This Savage Song

⭐️⭐️⭐️⭐️

Picture from Goodreads

Author: V.E. Schwab

Published: July 5, 2016

Series: Monsters of Verity, #1

Synopsis:

There’s no such thing as safe in a city at war, a city overrun with monsters. In this dark urban fantasy from author Victoria Schwab, a young woman and a young man must choose whether to become heroes or villains—and friends or enemies—with the future of their home at stake. The first of two books.

Kate Harker and August Flynn are the heirs to a divided city—a city where the violence has begun to breed actual monsters. All Kate wants is to be as ruthless as her father, who lets the monsters roam free and makes the humans pay for his protection. All August wants is to be human, as good-hearted as his own father, to play a bigger role in protecting the innocent—but he’s one of the monsters. One who can steal a soul with a simple strain of music. When the chance arises to keep an eye on Kate, who’s just been kicked out of her sixth boarding school and returned home, August jumps at it. But Kate discovers August’s secret, and after a failed assassination attempt the pair must flee for their lives.

That’s life…it doesn’t matter if you’re monster or human, living hurts.”

August

This was a very unique world in which music played a big part. Monsters called Sunai could steal a person’s soul by singing or playing music. Music was also used as an escape by both the main characters; though I found myself identifying more with August’s taste in classical music, rather than Kate’s loud rock music.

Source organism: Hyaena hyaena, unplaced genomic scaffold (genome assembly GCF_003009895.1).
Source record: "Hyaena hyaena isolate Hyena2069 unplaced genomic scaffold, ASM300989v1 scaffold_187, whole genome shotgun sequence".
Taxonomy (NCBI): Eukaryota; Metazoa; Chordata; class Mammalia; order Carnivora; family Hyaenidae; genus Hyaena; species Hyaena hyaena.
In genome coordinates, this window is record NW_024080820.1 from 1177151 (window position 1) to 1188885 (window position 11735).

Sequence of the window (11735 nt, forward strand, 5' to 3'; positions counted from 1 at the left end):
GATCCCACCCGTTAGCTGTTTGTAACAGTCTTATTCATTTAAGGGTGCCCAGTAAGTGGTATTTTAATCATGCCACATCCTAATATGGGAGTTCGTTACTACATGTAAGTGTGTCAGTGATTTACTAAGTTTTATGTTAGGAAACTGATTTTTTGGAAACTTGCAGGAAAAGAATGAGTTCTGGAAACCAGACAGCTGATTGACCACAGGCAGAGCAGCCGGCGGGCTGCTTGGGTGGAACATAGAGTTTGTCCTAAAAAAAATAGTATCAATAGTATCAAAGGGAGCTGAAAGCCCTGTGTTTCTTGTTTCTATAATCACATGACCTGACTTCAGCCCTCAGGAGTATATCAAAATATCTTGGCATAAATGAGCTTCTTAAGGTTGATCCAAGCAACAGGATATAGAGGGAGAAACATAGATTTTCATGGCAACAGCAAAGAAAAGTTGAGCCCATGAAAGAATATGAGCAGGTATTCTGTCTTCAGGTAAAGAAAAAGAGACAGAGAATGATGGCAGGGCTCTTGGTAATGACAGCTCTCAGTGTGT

The characters were very well fleshed out. I thought Kate was a strong female character who was willing to do anything to seek her father’s approval. August was sweet and likeable, but also did not let Kate push him around. I also liked the fact that there was no “instalove” in this story, and that their relationship did not take over the whole plot.

The plot was very action packed from the beginning. The characters were plunged from one predicament to the other with barely any breathing room in between. The only reason I took one star was because the ending was too perfect for me, and there was very little explanation as to what happened. But you will just have to read for yourself.

Overall, I would recommend this book to all fans of YA/Fantasy, and to anyone interested in dystopian novels and how people react at the end of the world.

3 thoughts on “This Savage Song”

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